That means Christians should be the most humble people on the face of the planet. We must never think of ourselves more highly than we ought to think. Our salvation is owing to nothing of our own merit and nothing of our own loveliness. We once walked the course of this world and we’re still vulnerable to the same sins as the rest of society. The only reason we’re running away from our sins to Christ for eternal life is solely owing to God’s sovereign will. He chose us in Christ before the foundation of the world; he gave us to his Son; and he wrought the inward change which drove us to his Son, even overcoming our resistant wills. We are just as deserving of hell as the rest of the world, but because of God’s work, we find ourselves among those undeservingly saved. How could we ever speak any truth of the gospel with a kind of pomp and air about ourselves as if we arrived at these conclusions on our own? How could we ever contend for the faith in such a manner that looks down our noses at other people as if to say our own intelligence brought us to God? How could we ever fight for Christian values in the public square without tears of gratitude for now being among those “taught of God” and compassionate hearts towards those still lost as we once were? In the same manner God has shown us mercy; we should show mercy to others.

Moreover, that God gives people to the Son should give us great confidence in the gospel’s power to save. Whenever we preach the gospel to others and they refuse to believe or they mock us and persecute us, our flesh is tempted either to lose confidence in the gospel’s power to save or to try to fabricate conversion to Christ through additional means. However, what Jesus teaches us here, is that there’s nothing wrong with the gospel message. It will save everybody God intends for it to save. The Father does not forget whom he has given to the Son; the Son does not despise any part of the gift the Father’s gives him; and the Holy Spirit will never miss any of those the Father has given the Son, ever. He will ensure they come to him according to the Father’s choice and his Son’s work. As people reject the message of the cross, we need not water it down or add anything to make Jesus more attractive. Nothing we do can bring about genuine conversion; such an inward transformation is in God’s hands. Sure, we preach the gospel like crazy, since that is his means for converting the nations; but the Father ultimately overcomes a sinner’s resistance by drawing him to Christ.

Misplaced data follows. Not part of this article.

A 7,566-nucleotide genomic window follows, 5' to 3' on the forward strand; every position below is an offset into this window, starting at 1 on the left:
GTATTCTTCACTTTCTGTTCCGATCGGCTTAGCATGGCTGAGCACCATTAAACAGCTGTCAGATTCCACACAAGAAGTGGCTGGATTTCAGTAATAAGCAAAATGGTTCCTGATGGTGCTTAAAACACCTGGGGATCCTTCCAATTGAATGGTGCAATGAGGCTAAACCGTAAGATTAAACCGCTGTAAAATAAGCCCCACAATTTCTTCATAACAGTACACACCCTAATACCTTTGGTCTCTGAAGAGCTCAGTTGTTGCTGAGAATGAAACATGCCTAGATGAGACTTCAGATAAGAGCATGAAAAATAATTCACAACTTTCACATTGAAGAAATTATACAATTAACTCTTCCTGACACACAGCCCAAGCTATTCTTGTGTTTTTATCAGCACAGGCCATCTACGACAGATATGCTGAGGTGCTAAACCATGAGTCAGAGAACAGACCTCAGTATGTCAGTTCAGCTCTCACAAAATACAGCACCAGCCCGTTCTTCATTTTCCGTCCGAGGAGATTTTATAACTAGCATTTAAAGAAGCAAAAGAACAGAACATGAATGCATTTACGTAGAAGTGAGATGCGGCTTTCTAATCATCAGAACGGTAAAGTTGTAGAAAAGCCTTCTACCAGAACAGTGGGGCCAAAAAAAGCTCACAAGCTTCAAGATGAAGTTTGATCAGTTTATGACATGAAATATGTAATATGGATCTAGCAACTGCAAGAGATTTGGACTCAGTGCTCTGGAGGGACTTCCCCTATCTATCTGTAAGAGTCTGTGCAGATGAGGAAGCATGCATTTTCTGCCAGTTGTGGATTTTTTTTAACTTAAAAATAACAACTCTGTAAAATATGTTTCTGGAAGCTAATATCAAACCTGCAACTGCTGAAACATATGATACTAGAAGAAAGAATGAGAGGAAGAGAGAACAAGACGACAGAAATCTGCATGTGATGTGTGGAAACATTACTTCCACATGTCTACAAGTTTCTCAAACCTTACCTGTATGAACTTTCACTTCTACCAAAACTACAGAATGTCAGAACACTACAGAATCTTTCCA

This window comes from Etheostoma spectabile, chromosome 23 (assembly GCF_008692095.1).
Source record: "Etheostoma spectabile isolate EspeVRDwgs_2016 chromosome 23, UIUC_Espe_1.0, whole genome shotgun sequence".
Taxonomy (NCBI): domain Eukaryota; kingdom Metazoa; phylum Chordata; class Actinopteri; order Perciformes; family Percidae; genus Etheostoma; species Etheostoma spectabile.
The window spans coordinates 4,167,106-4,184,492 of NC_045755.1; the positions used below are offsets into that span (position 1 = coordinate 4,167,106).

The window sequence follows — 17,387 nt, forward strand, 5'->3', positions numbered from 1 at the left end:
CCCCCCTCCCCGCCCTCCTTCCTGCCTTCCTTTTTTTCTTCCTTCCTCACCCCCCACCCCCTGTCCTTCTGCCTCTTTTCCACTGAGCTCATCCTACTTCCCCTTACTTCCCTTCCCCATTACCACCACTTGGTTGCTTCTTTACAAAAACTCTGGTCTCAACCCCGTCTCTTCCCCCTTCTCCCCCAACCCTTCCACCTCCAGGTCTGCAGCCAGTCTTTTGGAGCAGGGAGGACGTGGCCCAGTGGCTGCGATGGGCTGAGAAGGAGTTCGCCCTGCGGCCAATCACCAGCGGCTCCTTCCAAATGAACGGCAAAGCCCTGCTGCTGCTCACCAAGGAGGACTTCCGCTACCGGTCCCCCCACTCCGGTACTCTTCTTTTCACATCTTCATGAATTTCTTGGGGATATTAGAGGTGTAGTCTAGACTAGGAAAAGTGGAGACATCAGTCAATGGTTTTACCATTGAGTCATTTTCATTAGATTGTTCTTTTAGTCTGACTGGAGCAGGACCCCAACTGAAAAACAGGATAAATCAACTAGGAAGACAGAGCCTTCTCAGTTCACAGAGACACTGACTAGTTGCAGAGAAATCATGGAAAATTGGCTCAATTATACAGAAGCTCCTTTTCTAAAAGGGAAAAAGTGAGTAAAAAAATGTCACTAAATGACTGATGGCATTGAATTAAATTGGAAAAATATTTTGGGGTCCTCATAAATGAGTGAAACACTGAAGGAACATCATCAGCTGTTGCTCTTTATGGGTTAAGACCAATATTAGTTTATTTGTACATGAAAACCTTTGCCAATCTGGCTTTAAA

Such a view of God’s sovereignty in salvation is often accused of hindering missions and evangelism. But Jesus views his Father’s sovereign will as the only hope for missions and evangelism. Because of God’s work, Jesus is certain that people will be saved; people will come to him; people will believe in him. In fact, he’s so confident they’ll come to him that he even plans to raise up the full number of them on the last day. The same confidence for missions also appears in 10:16 when Jesus says that he has other sheep scattered among the nations and they will hear his voice and follow him. Apart from God’s sovereign work of giving and drawing, the Great Commission will not be finished. Sinners are too hardened to respond to the gospel on their own. But this text says that God will win all he gives to the Son.

So let us not hesitate to bring the gospel into the lives of others regularly, regardless of their unbelief. It is through the hearing the message of God’s sovereign, unstoppable mission through his Son that proud sinners are humbled and brought to faith. Is this not the practice of Jesus, to preach sovereign grace to hardened, impenitent sinners that they might close their arrogant mouths, fall on their faces before Christ, and be saved? Listen to Jesus’ declaration to the unrepentant cities in Matt 11:27-28: “All things have been handed over to me by my Father, and no one knows the Son except the Father, and no one knows the Father except the Son and anyone to whom the Son chooses to reveal him.” That’s divine sovereign initiative in salvation! Then what does he add? “Come to me, all who labor and are heavy laden, and I will give you rest.” Can we unpack the gospel like that before unrepentant sinners? The gospel is a message about God’s sovereign work in Christ and if anybody comes to faith, it will be through that message and no other.

So never should we make the false assumption that God’s sovereign work hinders missions and evangelism. If anything it empowers it with a gospel whose success depends not on the wills of men, but on the sovereign work of God. God is not bound by the many sins of men, but is free to save whom he will. His plans to save his elect are not frustrated by unbelief; their unbelief only gives opportunity for him to demonstrate his mighty power in regeneration as we preach the message of the cross.